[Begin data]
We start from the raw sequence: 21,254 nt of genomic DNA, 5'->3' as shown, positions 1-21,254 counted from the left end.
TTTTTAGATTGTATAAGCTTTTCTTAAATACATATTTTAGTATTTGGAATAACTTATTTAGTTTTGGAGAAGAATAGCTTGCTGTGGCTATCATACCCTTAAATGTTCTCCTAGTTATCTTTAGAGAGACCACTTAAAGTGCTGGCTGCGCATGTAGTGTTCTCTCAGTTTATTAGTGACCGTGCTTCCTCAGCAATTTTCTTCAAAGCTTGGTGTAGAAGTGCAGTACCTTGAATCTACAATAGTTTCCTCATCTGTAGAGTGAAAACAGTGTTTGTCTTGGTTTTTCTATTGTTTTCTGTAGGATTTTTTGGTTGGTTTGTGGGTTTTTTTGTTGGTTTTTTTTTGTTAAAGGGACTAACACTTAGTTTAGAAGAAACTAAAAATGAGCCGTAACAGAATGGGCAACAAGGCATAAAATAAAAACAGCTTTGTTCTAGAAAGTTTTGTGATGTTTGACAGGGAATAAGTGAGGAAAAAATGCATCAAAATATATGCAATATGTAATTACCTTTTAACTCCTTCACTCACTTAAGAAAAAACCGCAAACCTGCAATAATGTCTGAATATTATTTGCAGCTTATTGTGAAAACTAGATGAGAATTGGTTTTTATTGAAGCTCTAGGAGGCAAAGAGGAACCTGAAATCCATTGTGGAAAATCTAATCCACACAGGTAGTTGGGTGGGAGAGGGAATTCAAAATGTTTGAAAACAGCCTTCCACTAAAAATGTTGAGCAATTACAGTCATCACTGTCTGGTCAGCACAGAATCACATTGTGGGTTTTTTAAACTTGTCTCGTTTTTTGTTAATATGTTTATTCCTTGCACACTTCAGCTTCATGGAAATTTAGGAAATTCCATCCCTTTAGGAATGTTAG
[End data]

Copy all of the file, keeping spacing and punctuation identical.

We start from the raw sequence: 21,254 nt of genomic DNA, 5'->3' as shown, positions 1-21,254 counted from the left end.
TTTTTAGATTGTATAAGCTTTTCTTAAATACATATTTTAGTATTTGGAATAACTTATTTAGTTTTGGAGAAGAATAGCTTGCTGTGGCTATCATACCCTTAAATGTTCTCCTAGTTATCTTTAGAGAGACCACTTAAAGTGCTGGCTGCGCATGTAGTGTTCTCTCAGTTTATTAGTGACCGTGCTTCCTCAGCAATTTTCTTCAAAGCTTGGTGTAGAAGTGCAGTACCTTGAATCTACAATAGTTTCCTCATCTGTAGAGTGAAAACAGTGTTTGTCTTGGTTTTTCTATTGTTTTCTGTAGGATTTTTTGGTTGGTTTGTGGGTTTTTTTGTTGGTTTTTTTTTGTTAAAGGGACTAACACTTAGTTTAGAAGAAACTAAAAATGAGCCGTAACAGAATGGGCAACAAGGCATAAAATAAAAACAGCTTTGTTCTAGAAAGTTTTGTGATGTTTGACAGGGAATAAGTGAGGAAAAAATGCATCAAAATATATGCAATATGTAATTACCTTTTAACTCCTTCACTCACTTAAGAAAAAACCGCAAACCTGCAATAATGTCTGAATATTATTTGCAGCTTATTGTGAAAACTAGATGAGAATTGGTTTTTATTGAAGCTCTAGGAGGCAAAGAGGAACCTGAAATCCATTGTGGAAAATCTAATCCACACAGGTAGTTGGGTGGGAGAGGGAATTCAAAATGTTTGAAAACAGCCTTCCACTAAAAATGTTGAGCAATTACAGTCATCACTGTCTGGTCAGCACAGAATCACATTGTGGGTTTTTTAAACTTGTCTCGTTTTTTGTTAATATGTTTATTCCTTGCACACTTCAGCTTCATGGAAATTTAGGAAATTCCATCCCTTTAGGAATGTTAG